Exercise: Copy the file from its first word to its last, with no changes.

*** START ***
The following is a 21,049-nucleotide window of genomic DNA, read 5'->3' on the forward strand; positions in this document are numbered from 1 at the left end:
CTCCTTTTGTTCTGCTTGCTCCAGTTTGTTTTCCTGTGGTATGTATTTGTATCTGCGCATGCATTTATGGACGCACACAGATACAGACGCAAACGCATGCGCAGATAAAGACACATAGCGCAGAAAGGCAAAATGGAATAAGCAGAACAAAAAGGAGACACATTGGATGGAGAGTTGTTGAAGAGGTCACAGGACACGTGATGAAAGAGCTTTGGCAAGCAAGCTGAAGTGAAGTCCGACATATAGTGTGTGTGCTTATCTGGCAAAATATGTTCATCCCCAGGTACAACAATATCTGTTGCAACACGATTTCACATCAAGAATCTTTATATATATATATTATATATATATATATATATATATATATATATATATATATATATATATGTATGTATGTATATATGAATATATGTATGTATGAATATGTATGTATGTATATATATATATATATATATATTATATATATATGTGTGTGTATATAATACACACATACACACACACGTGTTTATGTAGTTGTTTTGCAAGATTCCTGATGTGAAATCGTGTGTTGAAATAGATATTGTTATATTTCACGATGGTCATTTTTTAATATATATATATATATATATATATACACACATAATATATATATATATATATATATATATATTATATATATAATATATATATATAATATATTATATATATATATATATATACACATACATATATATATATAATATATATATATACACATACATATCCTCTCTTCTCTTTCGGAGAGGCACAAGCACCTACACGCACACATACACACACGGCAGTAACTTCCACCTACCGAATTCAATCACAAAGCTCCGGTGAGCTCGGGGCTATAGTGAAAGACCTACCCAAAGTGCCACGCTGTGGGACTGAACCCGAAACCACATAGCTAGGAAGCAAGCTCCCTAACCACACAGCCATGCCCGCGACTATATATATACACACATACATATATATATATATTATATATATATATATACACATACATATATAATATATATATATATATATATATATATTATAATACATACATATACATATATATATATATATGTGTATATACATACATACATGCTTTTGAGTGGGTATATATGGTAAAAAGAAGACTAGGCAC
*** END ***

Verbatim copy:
The following is a 21,049-nucleotide window of genomic DNA, read 5'->3' on the forward strand; positions in this document are numbered from 1 at the left end:
CTCCTTTTGTTCTGCTTGCTCCAGTTTGTTTTCCTGTGGTATGTATTTGTATCTGCGCATGCATTTATGGACGCACACAGATACAGACGCAAACGCATGCGCAGATAAAGACACATAGCGCAGAAAGGCAAAATGGAATAAGCAGAACAAAAAGGAGACACATTGGATGGAGAGTTGTTGAAGAGGTCACAGGACACGTGATGAAAGAGCTTTGGCAAGCAAGCTGAAGTGAAGTCCGACATATAGTGTGTGTGCTTATCTGGCAAAATATGTTCATCCCCAGGTACAACAATATCTGTTGCAACACGATTTCACATCAAGAATCTTTATATATATATATTATATATATATATATATATATATATATATATATATATATATATATATGTATGTATGTATATATGAATATATGTATGTATGAATATGTATGTATGTATATATATATATATATATATATTATATATATATGTGTGTGTATATAATACACACATACACACACACGTGTTTATGTAGTTGTTTTGCAAGATTCCTGATGTGAAATCGTGTGTTGAAATAGATATTGTTATATTTCACGATGGTCATTTTTTAATATATATATATATATATATATATACACACATAATATATATATATATATATATATATATATTATATATATAATATATATATATAATATATTATATATATATATATATATACACATACATATATATATATAATATATATATATACACATACATATCCTCTCTTCTCTTTCGGAGAGGCACAAGCACCTACACGCACACATACACACACGGCAGTAACTTCCACCTACCGAATTCAATCACAAAGCTCCGGTGAGCTCGGGGCTATAGTGAAAGACCTACCCAAAGTGCCACGCTGTGGGACTGAACCCGAAACCACATAGCTAGGAAGCAAGCTCCCTAACCACACAGCCATGCCCGCGACTATATATATACACACATACATATATATATATATTATATATATATATATACACATACATATATAATATATATATATATATATATATATATTATAATACATACATATACATATATATATATATATGTGTATATACATACATACATGCTTTTGAGTGGGTATATATGGTAAAAAGAAGACTAGGCAC